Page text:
The Chocolate Milk

Every chapter pretty much follows this structure, which means you know what to expect with each chapter. He brings up the challenges that many people think when they read the bible, and shows how God is trustworthy, just, and faithful.

Some paradoxes have to remain as paradoxes and simply be held together. For example, scientists have one theory for how light consists of solid particles that can hit objects, and they have a separate theory on how it is a wave and can be in two separate places at the same time (219). Scientists have to acknowledge that their brains are not wired to put these two theories together, so, rather than emphasizing one theory over the other, they hold them together. Similarly, when it comes to the Trinity, how Jesus is both man and God, and how God’s divine sovereignty and man’s free will correspond to each other, these things must be held together. We work through them, read books about them, and understand and explain their nuances, but we will never completely understand these paradoxes in this life. And that is OK.

If there was one addition I would appreciate seeing, it would be a section on recommended resources either after every chapter or at the end of the book. Some of the chapters here summarized ideas that I’ve read in other books. For instance, because I’ve read quite a few books on God’s sovereignty and man’s free will (chapter 10), there wasn’t much new here for me. It’s a similar case with chapters 3 (the Joshua Paradox) and 4 (the Job Paradox). These chapters weren’t intended to cover every detail, but having a reference tool to point readers to other books would be helpful. And though we have Amazon at our fingertips, recommendations for further reading from an author are always warmly welcomed. 

Recommended?

For the high school or university student, to the layman, Bible teacher, and pastor, this book provides a helping comfort to know that the Bible’s paradoxes aren’t a problem—but a gift to be received, wrestled with, befuddled over, and a cause to rejoice. The God we serve has hidden himself in plain sight, and because we have his Spirit, we can read his word and we can understand him.

Lagniappe

    • Author: Krish Kandiah
    • Paperback: 320 pages
    • Publisher: IVP Books (February 14, 2017)

Buy it from Amazon or from IVP Academic!

Disclosure: I received this book free from IVP Academic. The opinions I have expressed are my own, and I was not required to write a positive review. I am disclosing this in accordance with the Federal Trade Commission’s 16 CFR, Part 255 http://www.access.gpo.gov/nara/cfr/waisidx_03/16cfr255_03.html.


Table of Contents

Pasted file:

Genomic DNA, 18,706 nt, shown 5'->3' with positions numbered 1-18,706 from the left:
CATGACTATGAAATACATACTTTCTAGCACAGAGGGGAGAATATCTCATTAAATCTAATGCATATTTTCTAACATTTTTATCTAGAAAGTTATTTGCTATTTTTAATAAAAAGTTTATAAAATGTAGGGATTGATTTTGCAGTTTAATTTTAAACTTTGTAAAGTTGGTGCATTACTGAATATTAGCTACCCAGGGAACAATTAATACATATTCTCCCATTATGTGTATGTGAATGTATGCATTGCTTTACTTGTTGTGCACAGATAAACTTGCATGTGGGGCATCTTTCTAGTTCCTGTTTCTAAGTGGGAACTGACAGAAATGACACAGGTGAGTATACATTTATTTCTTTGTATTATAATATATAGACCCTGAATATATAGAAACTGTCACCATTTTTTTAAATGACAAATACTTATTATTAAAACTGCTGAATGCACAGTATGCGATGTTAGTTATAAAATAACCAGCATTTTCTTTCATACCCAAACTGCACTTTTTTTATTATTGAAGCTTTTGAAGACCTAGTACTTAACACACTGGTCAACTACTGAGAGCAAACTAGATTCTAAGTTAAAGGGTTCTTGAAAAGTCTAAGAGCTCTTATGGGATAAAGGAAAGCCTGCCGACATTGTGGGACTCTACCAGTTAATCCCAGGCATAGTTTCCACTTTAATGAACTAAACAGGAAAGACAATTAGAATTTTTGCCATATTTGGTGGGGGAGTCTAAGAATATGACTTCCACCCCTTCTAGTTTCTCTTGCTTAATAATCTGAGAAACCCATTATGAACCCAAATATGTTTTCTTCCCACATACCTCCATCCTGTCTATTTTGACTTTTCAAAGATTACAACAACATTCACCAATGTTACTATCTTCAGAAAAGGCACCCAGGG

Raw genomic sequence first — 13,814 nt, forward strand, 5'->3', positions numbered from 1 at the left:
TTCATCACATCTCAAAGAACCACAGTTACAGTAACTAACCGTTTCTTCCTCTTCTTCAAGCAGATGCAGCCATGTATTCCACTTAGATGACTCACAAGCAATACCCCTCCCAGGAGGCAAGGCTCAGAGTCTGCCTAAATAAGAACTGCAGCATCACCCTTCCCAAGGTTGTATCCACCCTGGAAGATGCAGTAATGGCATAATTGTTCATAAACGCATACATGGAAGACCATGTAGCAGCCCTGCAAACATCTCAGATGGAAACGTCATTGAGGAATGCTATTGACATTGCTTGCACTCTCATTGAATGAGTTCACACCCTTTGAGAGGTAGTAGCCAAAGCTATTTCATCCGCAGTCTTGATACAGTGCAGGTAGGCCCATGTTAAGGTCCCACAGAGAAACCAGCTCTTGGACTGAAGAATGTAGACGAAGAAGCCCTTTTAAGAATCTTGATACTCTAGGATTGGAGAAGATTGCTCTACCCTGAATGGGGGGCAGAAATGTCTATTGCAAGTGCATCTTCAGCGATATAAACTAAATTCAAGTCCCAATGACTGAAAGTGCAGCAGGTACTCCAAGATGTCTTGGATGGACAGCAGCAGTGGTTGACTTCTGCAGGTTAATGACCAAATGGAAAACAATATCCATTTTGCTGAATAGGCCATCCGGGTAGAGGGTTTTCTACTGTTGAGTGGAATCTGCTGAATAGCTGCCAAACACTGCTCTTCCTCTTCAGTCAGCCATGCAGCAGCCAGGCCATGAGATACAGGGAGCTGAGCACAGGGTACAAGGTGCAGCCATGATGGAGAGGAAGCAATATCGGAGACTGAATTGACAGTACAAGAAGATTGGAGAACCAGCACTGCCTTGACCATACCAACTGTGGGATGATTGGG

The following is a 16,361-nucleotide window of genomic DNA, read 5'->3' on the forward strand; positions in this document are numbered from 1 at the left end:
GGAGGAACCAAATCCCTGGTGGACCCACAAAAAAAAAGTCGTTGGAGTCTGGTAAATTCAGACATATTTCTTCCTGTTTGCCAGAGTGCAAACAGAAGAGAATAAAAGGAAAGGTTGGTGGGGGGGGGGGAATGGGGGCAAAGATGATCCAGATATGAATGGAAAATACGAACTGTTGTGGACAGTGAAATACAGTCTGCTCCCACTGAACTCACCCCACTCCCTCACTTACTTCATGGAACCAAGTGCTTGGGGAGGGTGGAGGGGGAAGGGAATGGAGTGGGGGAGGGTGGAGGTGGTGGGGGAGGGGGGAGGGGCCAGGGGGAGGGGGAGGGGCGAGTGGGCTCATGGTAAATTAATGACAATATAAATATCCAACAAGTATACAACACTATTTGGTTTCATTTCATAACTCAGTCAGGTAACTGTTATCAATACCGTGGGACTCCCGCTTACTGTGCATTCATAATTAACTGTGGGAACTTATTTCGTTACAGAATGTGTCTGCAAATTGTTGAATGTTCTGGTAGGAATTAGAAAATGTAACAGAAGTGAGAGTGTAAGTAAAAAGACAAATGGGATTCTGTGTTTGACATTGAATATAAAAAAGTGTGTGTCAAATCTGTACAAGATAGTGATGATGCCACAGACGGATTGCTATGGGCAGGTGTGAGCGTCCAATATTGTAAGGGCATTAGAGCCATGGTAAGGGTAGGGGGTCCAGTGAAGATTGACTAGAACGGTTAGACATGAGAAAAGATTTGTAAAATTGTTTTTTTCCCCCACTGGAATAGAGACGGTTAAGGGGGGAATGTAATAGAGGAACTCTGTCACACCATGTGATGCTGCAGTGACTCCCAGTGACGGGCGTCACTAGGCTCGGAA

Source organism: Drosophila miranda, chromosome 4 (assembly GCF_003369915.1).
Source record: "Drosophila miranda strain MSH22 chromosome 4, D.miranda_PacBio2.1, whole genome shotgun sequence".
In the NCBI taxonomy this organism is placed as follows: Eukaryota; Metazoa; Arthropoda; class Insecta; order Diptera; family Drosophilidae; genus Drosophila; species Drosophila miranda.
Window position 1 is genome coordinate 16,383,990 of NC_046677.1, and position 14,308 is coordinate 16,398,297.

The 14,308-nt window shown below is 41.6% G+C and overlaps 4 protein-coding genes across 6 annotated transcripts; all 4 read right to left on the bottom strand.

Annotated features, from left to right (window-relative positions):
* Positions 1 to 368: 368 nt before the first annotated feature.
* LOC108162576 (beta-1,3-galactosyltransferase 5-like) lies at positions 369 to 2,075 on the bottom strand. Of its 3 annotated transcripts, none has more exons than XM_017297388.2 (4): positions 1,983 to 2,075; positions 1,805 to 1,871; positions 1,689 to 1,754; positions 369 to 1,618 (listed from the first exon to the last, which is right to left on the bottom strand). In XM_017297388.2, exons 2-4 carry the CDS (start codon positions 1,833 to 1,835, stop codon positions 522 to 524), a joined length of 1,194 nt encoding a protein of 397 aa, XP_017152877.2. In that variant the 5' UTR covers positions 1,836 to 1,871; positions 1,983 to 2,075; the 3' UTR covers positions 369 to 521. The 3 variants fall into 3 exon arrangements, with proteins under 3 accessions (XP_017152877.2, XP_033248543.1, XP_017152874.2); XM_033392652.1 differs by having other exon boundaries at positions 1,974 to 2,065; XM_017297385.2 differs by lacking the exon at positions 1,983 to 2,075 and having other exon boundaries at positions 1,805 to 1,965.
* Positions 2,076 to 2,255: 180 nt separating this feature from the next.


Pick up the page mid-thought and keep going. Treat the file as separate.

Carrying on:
The Preface (paradox)
Introduction

1. The Abraham Paradox: The God who needs nothing but asks for everything
2. The Moses Paradox: The God who is far away, so close
3. The Joshua Paradox: The God who is terribly compassionate
4. The Job Paradox: The God who is actively inactive
5. The Hosea Paradox: The God who is faithful to the unfaithful
6. The Habakkuk Paradox: The God who is consistently unpredictable
7. The Jonah Paradox: The God who is indiscriminately selective
8. The Esther Paradox: The God who speaks silently 

Interlude at the Border

9. The Jesus Paradox: The God who is divinely human
10. The Judas Paradox: The God who determines our free will
11. The Cross Paradox: The God who wins as he loses
12. The Roman Paradox: The God who is effectively ineffective
13. The Corinthian Paradox: The God who fails to disappoint

Epilogue: Living with Paradox

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Review: Liturgy of the Ordinary

How is one to be devoted to Christ in a world full of chores, showers, cooking, and cleaning? Doesn’t he know how long it takes us to get up in the morning (or worse, our kids)? How are we to be faithful witnesses of the gospel when so much of our days are taken up by work, menial, constant chores, and another household item breaking (either on its own, or, again, because children)?

Tish Harrison Warren is a priest in the Anglican Church in North America and currently serves as Co-Associate Rector at Church of the Ascension in Pittsburgh, PA. She writes regularly for The Well, CT Women, and Christianity Today.

Summary

In her book, Warren takes us from the moment we wake up down to the moment we go to sleep. Everybody starts their day the same way—tired, hair a mess, the look of having just woken up, and the hope that they don’t have to begin the day just yet. Yet for the Christian, “Jesus knows me and declares me his own. On this day he is redeeming the world, advancing his kingdom, calling us to repent and grow, teaching his church to worship, drawing near to us, and making a people all his own” (23).

We make our beds—creating order and beauty out of chaos. We monotonously brush our teeth and take care of our bodies—just as God the Son did in his own physical body (well, I don’t know what he did with his teeth). We are living sacrifices and we act out our worship; it is embodied. We lose out keys and realize we rely too much on small things. How can we say we’ll suffer for the Gospel if we can even keep our cool when we lose our keys? Warren says that we need to “cultivate the practice of meeting Christ in these small moments of grief, frustration, and anger, of encountering Christ’s death and resurrection…in a… Tuesday morning” (56). Why?

She responds,